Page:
In the Journals

Comprehensive prescription drug monitoring program mandates reduce opioid prescribing in hospitals

State mandates that require both prescribers and dispensers to enter and use prescription drug monitoring programs led to greater reductions in opioid prescriptions and opioid-related hospital use compared with states that had less strict or no mandates, according to a study published in Health Affairs.

“Our findings contribute significant evidence in support of comprehensive mandates for reducing the use of opioid prescriptions by Medicaid patients, a population with an elevated risk for opioid misuse and overdose compared to patients with other insurance status,” Yuhua Boa, PhD, associate professor of health care policy and research at Weill Cornell Medical College, said in the press release.

According to Boa and colleagues, prescription drug monitoring programs are a promising strategy for curbing opioid prescriptions and slowing the epidemic.

“These statewide electronic databases collect and monitor prescribing and dispensing information on controlled substances to help providers identify high-risk people and high-risk patterns such as high-dosage prescriptions, dangerous drug combinations, and multiple-provider episodes,” they wrote.

Opioids 
State mandates that require both prescribers and dispensers to enter and use prescription drug monitoring programs led to greater reductions in opioid prescriptions and opioid-related hospital use compared with states that had less strict or no mandates, according to a study published in Health Affairs.
Source: Shutterstock

To evaluate the effects of prescription drug monitoring program mandates on opioid prescribing among Medicaid patients, the researchers reviewed CMS data from 2011 through 2016. They used a separate database to collect information on opioid-related inpatient stays and ED visits during the study period.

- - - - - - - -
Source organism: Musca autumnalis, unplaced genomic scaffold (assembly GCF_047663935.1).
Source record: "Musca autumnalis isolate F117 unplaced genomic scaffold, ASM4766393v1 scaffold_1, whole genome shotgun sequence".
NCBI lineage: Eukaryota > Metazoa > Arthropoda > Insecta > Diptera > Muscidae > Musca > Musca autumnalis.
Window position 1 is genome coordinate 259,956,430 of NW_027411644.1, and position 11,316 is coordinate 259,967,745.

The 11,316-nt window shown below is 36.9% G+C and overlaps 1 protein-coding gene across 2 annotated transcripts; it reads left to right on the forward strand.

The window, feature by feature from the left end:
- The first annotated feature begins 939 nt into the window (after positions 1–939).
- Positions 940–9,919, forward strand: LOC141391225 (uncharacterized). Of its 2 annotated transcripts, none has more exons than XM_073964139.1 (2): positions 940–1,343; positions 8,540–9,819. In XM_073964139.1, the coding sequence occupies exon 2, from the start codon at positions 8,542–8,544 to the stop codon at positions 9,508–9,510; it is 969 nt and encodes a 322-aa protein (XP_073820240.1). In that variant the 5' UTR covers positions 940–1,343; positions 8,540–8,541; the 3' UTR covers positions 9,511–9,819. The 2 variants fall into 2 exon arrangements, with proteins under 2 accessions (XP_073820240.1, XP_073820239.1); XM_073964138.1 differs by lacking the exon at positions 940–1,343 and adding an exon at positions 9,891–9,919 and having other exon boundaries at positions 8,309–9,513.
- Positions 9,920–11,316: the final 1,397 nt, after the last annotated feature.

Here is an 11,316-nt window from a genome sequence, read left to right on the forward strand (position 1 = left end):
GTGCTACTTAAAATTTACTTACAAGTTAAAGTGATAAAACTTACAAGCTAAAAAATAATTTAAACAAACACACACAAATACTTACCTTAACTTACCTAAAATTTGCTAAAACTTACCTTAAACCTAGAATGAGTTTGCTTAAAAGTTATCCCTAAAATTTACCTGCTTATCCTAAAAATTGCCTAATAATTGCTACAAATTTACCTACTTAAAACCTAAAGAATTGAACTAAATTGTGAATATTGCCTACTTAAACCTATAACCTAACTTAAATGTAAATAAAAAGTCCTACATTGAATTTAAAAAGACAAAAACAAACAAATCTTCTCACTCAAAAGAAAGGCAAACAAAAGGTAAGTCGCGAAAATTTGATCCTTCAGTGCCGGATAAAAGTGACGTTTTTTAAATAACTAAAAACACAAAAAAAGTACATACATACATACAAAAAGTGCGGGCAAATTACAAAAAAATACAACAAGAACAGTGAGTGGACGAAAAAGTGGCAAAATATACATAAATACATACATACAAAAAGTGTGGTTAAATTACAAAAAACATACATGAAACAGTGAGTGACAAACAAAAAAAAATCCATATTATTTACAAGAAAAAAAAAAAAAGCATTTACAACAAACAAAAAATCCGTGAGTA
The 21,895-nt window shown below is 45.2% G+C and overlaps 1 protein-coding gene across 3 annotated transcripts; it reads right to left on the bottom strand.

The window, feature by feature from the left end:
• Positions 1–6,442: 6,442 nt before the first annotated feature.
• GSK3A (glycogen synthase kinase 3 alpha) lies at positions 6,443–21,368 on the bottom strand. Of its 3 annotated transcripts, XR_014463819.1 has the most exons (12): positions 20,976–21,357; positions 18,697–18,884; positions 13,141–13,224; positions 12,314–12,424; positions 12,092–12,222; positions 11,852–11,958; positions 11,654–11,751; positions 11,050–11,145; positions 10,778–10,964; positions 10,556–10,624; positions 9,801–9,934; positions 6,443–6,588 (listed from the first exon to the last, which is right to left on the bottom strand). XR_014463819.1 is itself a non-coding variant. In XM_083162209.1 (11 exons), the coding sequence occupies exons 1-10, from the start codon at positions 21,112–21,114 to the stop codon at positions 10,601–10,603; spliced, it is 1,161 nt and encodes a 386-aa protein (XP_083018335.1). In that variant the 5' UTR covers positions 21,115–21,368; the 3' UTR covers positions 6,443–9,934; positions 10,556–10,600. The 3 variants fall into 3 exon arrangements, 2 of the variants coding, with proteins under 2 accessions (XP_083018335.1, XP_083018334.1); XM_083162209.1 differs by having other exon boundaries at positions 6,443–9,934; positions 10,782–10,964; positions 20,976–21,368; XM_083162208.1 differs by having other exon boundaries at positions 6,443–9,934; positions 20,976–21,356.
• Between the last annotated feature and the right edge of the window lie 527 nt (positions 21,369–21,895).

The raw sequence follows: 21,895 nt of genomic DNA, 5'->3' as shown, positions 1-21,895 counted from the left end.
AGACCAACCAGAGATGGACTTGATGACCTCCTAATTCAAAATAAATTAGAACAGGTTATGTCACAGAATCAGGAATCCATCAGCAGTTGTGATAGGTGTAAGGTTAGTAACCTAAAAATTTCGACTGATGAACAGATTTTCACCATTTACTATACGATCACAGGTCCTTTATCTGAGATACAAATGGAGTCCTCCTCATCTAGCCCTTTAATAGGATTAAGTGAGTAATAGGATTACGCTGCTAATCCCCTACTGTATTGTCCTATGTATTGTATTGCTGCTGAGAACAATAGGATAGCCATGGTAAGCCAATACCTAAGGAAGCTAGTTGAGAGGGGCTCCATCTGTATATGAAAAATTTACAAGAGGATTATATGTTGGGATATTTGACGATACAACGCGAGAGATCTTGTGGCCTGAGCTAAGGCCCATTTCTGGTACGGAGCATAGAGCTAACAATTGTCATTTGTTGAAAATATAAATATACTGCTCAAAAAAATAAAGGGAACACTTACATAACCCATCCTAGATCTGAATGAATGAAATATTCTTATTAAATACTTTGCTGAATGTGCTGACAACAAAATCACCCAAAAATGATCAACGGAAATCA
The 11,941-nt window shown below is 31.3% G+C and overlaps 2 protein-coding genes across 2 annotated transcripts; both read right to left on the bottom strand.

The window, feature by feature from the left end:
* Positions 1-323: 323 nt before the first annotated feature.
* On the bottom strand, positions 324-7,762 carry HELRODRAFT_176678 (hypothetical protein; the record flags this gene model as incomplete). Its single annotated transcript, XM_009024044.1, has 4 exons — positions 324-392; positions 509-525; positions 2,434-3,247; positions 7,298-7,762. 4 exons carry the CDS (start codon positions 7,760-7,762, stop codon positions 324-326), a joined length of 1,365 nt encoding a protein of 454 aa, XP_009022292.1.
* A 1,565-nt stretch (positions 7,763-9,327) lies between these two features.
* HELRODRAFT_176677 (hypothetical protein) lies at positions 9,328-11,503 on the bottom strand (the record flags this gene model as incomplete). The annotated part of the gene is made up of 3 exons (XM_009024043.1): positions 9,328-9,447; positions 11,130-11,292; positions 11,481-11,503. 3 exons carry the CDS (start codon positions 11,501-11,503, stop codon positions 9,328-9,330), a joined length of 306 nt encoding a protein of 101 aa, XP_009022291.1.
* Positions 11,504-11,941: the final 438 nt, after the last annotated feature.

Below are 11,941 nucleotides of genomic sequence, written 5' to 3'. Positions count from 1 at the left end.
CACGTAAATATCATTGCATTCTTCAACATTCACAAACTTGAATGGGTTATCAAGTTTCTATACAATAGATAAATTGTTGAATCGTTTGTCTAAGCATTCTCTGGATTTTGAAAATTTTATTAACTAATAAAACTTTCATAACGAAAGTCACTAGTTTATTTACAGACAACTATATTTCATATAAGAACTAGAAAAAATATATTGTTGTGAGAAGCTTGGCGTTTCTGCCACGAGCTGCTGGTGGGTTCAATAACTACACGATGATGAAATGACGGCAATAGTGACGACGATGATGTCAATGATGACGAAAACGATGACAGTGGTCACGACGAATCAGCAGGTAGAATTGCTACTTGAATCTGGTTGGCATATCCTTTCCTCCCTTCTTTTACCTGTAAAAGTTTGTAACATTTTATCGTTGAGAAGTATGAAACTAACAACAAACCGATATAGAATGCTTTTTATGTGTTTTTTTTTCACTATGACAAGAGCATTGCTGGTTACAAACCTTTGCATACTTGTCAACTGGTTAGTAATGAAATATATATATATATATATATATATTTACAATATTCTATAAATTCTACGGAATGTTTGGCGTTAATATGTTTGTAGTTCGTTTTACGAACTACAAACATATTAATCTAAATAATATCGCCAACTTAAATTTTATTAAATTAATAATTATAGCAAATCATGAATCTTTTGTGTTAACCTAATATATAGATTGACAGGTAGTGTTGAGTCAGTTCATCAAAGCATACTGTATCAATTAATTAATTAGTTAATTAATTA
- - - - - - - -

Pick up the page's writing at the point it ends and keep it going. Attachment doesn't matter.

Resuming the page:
They found that, between 2011 and 2016, states with prescription drug monitoring program mandates experienced an 8.92% reduction in the number of opioid prescriptions. During that time, there was a 4.7% reduction in opioid-related hospital stays and a 17.75% reduction in opioid-related ED visits.

Similar reductions were not seen in states with noncomprehensive mandates.

The reductions in opioid-related hospital stays and ED visits associated with comprehensive mandates equates to 12,000 fewer hospital stays and 39,000 fewer ED visits per year, according to researchers, who estimated that these reductions could save approximately $155 million in Medicaid spending each year.

“This is one of a few studies that have examined the downstream effects of prescription drug monitoring mandates, using data that capture recent experience with comprehensive mandates,” Bao said in the press release. “We hope our findings will inform state policy discussions for strengthening prescription drug monitoring programs to address the opioid crisis more effectively.” – by Erin Michael

Disclosures: Bao was supported by a pilot grant from the Center for Health Economics of Treatment Interventions for Substance Use Disorder, HCV and HIV (CHERISH). Please see study for all other authors’ relevant financial disclosures.